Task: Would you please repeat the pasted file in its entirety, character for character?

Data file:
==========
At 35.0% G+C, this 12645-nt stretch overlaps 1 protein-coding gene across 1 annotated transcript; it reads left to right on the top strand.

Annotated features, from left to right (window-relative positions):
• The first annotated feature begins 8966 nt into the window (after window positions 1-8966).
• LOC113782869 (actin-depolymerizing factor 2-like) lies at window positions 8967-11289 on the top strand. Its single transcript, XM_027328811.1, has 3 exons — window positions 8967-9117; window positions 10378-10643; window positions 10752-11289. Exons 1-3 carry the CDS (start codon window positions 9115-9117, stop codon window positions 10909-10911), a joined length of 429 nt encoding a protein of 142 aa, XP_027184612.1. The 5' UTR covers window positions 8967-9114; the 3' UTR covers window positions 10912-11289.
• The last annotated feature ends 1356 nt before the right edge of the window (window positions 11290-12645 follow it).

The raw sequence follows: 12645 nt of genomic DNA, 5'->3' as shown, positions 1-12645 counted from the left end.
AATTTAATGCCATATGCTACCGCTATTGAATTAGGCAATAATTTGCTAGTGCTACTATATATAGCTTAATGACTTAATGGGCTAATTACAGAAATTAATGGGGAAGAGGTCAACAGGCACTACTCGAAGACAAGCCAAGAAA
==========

At 35.0% G+C, this 12645-nt stretch overlaps 1 protein-coding gene across 1 annotated transcript; it reads left to right on the top strand.

Annotated features, from left to right (window-relative positions):
• The first annotated feature begins 8966 nt into the window (after window positions 1-8966).
• LOC113782869 (actin-depolymerizing factor 2-like) lies at window positions 8967-11289 on the top strand. Its single transcript, XM_027328811.1, has 3 exons — window positions 8967-9117; window positions 10378-10643; window positions 10752-11289. Exons 1-3 carry the CDS (start codon window positions 9115-9117, stop codon window positions 10909-10911), a joined length of 429 nt encoding a protein of 142 aa, XP_027184612.1. The 5' UTR covers window positions 8967-9114; the 3' UTR covers window positions 10912-11289.
• The last annotated feature ends 1356 nt before the right edge of the window (window positions 11290-12645 follow it).

The raw sequence follows: 12645 nt of genomic DNA, 5'->3' as shown, positions 1-12645 counted from the left end.
AATTTAATGCCATATGCTACCGCTATTGAATTAGGCAATAATTTGCTAGTGCTACTATATATAGCTTAATGACTTAATGGGCTAATTACAGAAATTAATGGGGAAGAGGTCAACAGGCACTACTCGAAGACAAGCCAAGAAA